Australia is working with Cambodia to establish an agro-industrial park (AIP) which will process key agricultural produce like cashews, cassava, milled rice and bananas, adding value to them and creating premium products for both the domestic and export markets.
According to a May 2 social media post by the Australian embassy, 95 per cent of Cambodia’s agricultural exports are sold to neighbouring ASEAN countries as raw products. After importing them, these countries then process them into more valuable goods, such as juices, jams, rice crackers, baby food, flour and biofuels.
The embassy said that in order to increase its profitability, Cambodia needs to invest in processing facilities, hence its decision to support the establishment of the Kingdom’s first agricultural park.
“The agro-industrial park will provide agro-food processing, research and development, and capacity building, as well as a safe, secure inclusive workplace, especially for female or underprivileged staff. Agro-industrial parks have great potential for Cambodia,” explained the embassy.
Yang Saing Koma, secretary of state at the Ministry of Agriculture, Forestry and Fisheries, said the project will benefit both the agricultural and industrial sectors.
“In recent years we have established many rice mills, but we still lack cashew processing facilities. We need to expand the scope of our facilities for whichever crops are abundant. If we are producing a surfeit of mangos, we should look to add value to them, for example. Where there are plenty of cashews, we must create cashew processing facilities,” he added.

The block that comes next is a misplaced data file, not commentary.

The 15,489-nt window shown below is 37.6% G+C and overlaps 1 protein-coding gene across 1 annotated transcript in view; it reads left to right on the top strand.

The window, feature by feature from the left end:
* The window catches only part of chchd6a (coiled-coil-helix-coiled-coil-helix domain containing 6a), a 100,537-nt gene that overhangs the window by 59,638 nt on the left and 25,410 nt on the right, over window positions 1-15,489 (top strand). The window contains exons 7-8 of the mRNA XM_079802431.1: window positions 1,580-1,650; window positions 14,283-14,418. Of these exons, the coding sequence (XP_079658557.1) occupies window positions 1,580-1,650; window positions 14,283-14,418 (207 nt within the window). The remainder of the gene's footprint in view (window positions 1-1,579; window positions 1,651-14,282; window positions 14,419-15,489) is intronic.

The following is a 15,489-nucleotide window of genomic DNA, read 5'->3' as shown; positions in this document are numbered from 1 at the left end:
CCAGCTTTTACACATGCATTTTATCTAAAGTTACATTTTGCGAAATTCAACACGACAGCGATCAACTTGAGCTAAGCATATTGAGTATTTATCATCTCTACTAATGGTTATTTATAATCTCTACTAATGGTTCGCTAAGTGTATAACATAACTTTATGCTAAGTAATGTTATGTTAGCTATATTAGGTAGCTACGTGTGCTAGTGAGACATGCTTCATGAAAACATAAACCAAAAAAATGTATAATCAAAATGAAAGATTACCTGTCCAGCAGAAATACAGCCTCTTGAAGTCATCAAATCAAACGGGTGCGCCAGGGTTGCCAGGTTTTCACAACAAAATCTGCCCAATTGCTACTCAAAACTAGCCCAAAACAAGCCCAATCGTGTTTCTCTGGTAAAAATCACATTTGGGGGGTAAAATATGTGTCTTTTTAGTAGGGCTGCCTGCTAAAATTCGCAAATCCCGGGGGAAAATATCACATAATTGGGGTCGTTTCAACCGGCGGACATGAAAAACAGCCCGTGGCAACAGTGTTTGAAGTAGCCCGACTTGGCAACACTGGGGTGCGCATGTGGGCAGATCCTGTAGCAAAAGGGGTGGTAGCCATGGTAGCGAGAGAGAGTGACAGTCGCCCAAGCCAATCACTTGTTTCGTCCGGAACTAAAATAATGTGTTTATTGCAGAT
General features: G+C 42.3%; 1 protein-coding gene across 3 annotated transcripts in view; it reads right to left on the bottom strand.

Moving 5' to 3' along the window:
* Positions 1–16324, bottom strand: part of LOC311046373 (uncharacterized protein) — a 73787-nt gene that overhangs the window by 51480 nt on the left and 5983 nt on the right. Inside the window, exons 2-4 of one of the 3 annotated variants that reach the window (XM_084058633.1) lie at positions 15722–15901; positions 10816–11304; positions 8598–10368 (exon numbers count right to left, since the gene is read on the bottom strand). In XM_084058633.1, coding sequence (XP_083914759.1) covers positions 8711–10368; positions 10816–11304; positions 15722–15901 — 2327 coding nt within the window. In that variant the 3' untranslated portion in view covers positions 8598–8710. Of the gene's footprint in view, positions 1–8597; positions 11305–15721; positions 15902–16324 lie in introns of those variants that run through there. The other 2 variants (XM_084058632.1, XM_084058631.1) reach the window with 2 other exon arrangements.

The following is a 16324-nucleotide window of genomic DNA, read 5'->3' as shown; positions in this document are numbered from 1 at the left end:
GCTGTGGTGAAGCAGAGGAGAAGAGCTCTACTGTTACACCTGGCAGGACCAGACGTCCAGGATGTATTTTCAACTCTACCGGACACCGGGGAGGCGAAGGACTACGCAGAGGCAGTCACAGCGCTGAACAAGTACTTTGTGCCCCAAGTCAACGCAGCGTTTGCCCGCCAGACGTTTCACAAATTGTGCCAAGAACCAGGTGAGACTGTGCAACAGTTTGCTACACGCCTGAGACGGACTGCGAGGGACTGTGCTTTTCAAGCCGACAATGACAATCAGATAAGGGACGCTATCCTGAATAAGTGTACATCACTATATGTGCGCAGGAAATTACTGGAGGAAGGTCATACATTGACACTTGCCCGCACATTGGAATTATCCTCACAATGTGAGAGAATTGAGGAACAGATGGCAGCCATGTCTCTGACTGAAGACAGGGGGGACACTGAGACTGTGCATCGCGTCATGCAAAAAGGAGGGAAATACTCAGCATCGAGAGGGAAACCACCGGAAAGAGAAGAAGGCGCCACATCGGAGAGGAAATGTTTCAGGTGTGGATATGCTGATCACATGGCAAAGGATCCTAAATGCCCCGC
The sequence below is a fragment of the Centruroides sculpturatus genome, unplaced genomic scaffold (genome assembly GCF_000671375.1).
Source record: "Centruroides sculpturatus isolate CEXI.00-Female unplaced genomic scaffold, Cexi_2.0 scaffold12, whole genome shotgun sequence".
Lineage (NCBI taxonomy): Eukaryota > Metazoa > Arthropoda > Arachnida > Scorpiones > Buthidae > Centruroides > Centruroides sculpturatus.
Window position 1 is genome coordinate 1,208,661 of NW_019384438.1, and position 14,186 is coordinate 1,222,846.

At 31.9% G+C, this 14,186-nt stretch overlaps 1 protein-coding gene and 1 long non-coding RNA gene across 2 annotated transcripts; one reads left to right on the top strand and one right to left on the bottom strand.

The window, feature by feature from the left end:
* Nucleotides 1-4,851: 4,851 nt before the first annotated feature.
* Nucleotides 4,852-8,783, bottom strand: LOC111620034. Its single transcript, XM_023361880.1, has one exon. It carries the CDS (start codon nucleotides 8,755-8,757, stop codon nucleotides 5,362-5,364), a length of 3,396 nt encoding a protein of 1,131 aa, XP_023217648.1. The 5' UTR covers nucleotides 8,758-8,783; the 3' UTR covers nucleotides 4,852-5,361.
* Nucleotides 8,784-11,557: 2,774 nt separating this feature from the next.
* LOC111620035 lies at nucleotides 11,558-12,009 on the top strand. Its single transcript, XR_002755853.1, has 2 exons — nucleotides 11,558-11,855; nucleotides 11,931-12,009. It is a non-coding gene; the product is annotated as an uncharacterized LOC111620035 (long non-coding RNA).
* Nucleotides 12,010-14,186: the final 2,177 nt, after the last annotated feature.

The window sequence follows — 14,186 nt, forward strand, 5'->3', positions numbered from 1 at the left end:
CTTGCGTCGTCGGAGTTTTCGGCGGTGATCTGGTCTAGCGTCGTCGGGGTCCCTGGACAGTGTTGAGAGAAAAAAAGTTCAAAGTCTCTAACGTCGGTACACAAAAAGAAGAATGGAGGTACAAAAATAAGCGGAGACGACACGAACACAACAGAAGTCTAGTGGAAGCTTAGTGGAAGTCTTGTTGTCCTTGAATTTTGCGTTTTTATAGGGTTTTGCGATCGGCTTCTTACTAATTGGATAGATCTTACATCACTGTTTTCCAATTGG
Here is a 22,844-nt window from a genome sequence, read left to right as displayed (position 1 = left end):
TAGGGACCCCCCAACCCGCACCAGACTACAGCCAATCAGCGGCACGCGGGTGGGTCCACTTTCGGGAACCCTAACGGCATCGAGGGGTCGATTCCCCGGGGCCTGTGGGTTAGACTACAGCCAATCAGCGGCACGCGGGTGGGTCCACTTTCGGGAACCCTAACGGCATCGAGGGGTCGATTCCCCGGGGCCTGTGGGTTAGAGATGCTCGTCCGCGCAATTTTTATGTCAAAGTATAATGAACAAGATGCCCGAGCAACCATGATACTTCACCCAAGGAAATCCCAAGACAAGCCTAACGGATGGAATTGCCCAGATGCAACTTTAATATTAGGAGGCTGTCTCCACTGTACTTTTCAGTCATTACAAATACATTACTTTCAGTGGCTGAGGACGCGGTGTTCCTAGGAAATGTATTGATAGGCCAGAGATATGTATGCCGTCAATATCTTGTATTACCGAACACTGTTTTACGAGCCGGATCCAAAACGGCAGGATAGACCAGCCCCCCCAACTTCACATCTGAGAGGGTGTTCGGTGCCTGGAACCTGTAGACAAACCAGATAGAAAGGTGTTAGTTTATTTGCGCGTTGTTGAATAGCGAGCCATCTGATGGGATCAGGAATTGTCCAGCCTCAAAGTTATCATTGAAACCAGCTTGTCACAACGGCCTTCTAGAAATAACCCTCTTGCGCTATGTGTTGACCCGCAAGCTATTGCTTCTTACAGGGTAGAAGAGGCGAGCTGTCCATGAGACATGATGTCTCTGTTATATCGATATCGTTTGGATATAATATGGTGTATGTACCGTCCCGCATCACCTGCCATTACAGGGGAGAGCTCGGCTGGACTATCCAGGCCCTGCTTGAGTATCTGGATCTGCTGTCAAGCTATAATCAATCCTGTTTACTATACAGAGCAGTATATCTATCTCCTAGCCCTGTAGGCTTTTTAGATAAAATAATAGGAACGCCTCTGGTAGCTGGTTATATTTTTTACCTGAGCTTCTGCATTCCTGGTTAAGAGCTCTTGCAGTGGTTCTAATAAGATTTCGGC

He cautioned that there were many issues to be considered, including obtaining capital, the potential costs of processing and conceiving marketing plans for the finished products.
Cambodia Chamber of Commerce (CCC) vice-president Lim Heng said he had already attended two meetings with the Ministry of Economy and Finance and the AIP’s study team, with stakeholders committed to continuing to push for the AIP to be established as soon as possible.
He added that during the discussions, the study team identified some priority areas in provinces such as Battambang, which is in line with the government policy that has designated the Cambodia’s fourth economic pole.
“Because we still lack the infrastructure for processing and storage, we export most of our raw materials. The establishment of an AIP could change this for the better,” he concluded.
Hong Vannak, an economist at the International Relations Institute at the Royal Academy of Cambodia, said that the establishment of an AIP would play to one of the Kingdom’s industrial strengths: raw agricultural materials.
“I understand that it should boost Cambodian agriculture to another level. If we have suitable agro-industrial facilities that can produce value-added products – whether for domestic sale or export – it will give our farmers confidence,” he added.
According to a 2022 feasibility study by the government, the AIP is expected to contribute $5.1 billion to the Cambodian economy by 2045 and create up to 100,000 new jobs, with more than half of them being filled by women.
Australia’s leading economic development programme, CAPRED, recently organised a research trip to Australia for members of the AIP Secretariat. They studied government support, public relations, and researched ecosystem building and potential challenges of establishing the parks.